No Hot Water In The House

Honey! There’s No Hot Water In The House

“Honey, there’s no hot water!” Though you never want to hear those words, it’s almost inevitable that you’ll run across this at some point. Fortunately, there are many things you can do to troubleshoot a hot water supply problem. Here are a few to try when you’re water is not so hot.

What Kind Of Water Heater Do You Have?

Water heaters heat water using different methods, so here is an overview of some of the most common:

A conventional storage tank water heater is one of the most common, storing a certain number of gallons and keeping it hot. With technology going back 100 years, this type of heater can be tied into an electrical or gas-fueled heating system or may provide auxiliary heating to a solar water heating system.

Tankless Water Heater

A tankless water heater is very similar to a conventional storage tank heater, but rather than heating a set amount of water ahead of time, it heats the water as it flows through the heater. It will look like an average utility box similar to a breaker box with a couple pipes leading into and out of it.

You’ll probably know if you have a system that is different from these, which can include solar water heating, geothermal heating or heat pumps, but these two styles cover almost all water heaters used.

Issues With Gas-Fueled Water Heaters:

Gas-fueled water heaters typically use propane or natural gas as a fuel that is burned to heat the water. They can have some different problems than electric water heaters:

  • Pilot: Though some water heaters have pilot lights, others use an electric ignition. If the electricity is out, you may not be able to light your burner. If you do have a pilot light, it will need to be lit before the burner will light. There should be basic directions on how to light your pilot light on the water heater itself. You should note that if the fuel has run out, it may take longer for the fuel to reach the water heater than the water heater recommends.
  • Fuel: The first thing to notice is whether you smell fuel, typically a rotten egg smell. If you do, leave the home immediately and call a professional. A spark from a flashlight, electrical system or cell phone can cause an explosion. If you don’t smell fuel, you can proceed. Does the water heater have fuel to it? Has the fuel run out or been cut off for some reason? Is it exceptionally cold outside or has there been exceptional consumption that a smaller tank or the lines have frozen up?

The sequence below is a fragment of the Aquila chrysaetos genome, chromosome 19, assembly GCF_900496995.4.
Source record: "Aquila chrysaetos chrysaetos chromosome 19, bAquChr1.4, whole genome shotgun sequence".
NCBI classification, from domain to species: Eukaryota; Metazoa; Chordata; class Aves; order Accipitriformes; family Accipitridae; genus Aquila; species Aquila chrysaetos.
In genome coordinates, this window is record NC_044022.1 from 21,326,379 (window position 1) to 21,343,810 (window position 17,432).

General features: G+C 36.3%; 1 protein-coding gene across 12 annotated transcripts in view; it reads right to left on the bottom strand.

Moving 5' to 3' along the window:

• Exhaust: Has the exhaust vent been blocked up? If the vent is blocked and is preventing a draft from continuing to provide oxygen to the flame, it can prevent the flame from staying lit.

Issues With Electric Water Heaters:

Electric water heaters use a resistance coil to heat the water. When the electricity runs through the resistance coil, it heats up, warming the water. Here are some common issues that occur with electric water heaters that may cause an absence of hot water:

  • Resistance Coil: If the resistance coil goes out, it will need to be replaced.
  • Anode: Because of issues with minerals in water, an anode rod is put into a hot water tank to intentionally corrode rather than those minerals causing corrosion to the tank itself, which could cause a failure and a lot of water damage from the tank leaking.

Issues With Either Type Of Water Heater:

There are some components and problems to both types of heating:

  • Thermostat: The thermostat controls when the element or burner is heating the water. If it is not functioning properly, it can keep the water from being heated.
  • Dip Tube: A dip tube carries the cold water from the inlet at the top of a storage tank water heater to the bottom to be heated by the burner. If it is broken, cold water may be leaving the tank without being heated.

If you’re not comfortable dealing with any of these issues or want a professional opinion, please feel free to contact our office. Our trained professionals would be happy to help you!


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